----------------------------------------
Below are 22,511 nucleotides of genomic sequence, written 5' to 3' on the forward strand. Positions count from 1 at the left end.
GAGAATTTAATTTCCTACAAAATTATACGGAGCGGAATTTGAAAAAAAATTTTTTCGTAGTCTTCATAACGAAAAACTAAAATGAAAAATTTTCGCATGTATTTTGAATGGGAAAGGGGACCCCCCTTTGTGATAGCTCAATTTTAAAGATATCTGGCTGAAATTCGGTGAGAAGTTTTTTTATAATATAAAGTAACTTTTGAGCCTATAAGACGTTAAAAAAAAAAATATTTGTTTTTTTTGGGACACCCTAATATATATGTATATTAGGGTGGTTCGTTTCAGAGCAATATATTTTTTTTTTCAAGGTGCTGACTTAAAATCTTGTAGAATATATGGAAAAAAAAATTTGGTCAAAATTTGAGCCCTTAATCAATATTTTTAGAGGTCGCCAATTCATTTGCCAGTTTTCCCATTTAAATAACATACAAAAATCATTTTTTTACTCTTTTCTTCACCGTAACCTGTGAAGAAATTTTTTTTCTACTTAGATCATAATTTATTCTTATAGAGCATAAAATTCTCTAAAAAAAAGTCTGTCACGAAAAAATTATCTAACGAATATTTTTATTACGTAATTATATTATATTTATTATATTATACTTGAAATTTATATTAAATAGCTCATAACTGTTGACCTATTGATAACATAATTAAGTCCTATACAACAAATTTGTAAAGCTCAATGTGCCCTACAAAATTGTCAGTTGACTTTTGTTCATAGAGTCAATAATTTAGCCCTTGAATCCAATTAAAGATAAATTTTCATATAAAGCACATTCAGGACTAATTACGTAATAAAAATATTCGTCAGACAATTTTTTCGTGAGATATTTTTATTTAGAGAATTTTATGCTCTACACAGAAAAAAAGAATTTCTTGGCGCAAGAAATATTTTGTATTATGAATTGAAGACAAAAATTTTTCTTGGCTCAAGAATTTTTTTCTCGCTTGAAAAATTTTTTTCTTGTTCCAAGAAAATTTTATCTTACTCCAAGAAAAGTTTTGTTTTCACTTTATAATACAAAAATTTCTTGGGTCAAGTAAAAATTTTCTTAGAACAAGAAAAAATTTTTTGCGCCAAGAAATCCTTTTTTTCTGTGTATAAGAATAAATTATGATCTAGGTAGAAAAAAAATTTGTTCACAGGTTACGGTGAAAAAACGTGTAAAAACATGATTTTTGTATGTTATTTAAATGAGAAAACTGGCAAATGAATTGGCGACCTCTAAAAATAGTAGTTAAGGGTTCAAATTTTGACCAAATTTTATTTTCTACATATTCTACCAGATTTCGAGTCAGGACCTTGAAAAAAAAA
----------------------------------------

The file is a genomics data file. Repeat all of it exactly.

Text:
Below are 22,511 nucleotides of genomic sequence, written 5' to 3' on the forward strand. Positions count from 1 at the left end.
GAGAATTTAATTTCCTACAAAATTATACGGAGCGGAATTTGAAAAAAAATTTTTTCGTAGTCTTCATAACGAAAAACTAAAATGAAAAATTTTCGCATGTATTTTGAATGGGAAAGGGGACCCCCCTTTGTGATAGCTCAATTTTAAAGATATCTGGCTGAAATTCGGTGAGAAGTTTTTTTATAATATAAAGTAACTTTTGAGCCTATAAGACGTTAAAAAAAAAAATATTTGTTTTTTTTGGGACACCCTAATATATATGTATATTAGGGTGGTTCGTTTCAGAGCAATATATTTTTTTTTTCAAGGTGCTGACTTAAAATCTTGTAGAATATATGGAAAAAAAAATTTGGTCAAAATTTGAGCCCTTAATCAATATTTTTAGAGGTCGCCAATTCATTTGCCAGTTTTCCCATTTAAATAACATACAAAAATCATTTTTTTACTCTTTTCTTCACCGTAACCTGTGAAGAAATTTTTTTTCTACTTAGATCATAATTTATTCTTATAGAGCATAAAATTCTCTAAAAAAAAGTCTGTCACGAAAAAATTATCTAACGAATATTTTTATTACGTAATTATATTATATTTATTATATTATACTTGAAATTTATATTAAATAGCTCATAACTGTTGACCTATTGATAACATAATTAAGTCCTATACAACAAATTTGTAAAGCTCAATGTGCCCTACAAAATTGTCAGTTGACTTTTGTTCATAGAGTCAATAATTTAGCCCTTGAATCCAATTAAAGATAAATTTTCATATAAAGCACATTCAGGACTAATTACGTAATAAAAATATTCGTCAGACAATTTTTTCGTGAGATATTTTTATTTAGAGAATTTTATGCTCTACACAGAAAAAAAGAATTTCTTGGCGCAAGAAATATTTTGTATTATGAATTGAAGACAAAAATTTTTCTTGGCTCAAGAATTTTTTTCTCGCTTGAAAAATTTTTTTCTTGTTCCAAGAAAATTTTATCTTACTCCAAGAAAAGTTTTGTTTTCACTTTATAATACAAAAATTTCTTGGGTCAAGTAAAAATTTTCTTAGAACAAGAAAAAATTTTTTGCGCCAAGAAATCCTTTTTTTCTGTGTATAAGAATAAATTATGATCTAGGTAGAAAAAAAATTTGTTCACAGGTTACGGTGAAAAAACGTGTAAAAACATGATTTTTGTATGTTATTTAAATGAGAAAACTGGCAAATGAATTGGCGACCTCTAAAAATAGTAGTTAAGGGTTCAAATTTTGACCAAATTTTATTTTCTACATATTCTACCAGATTTCGAGTCAGGACCTTGAAAAAAAAA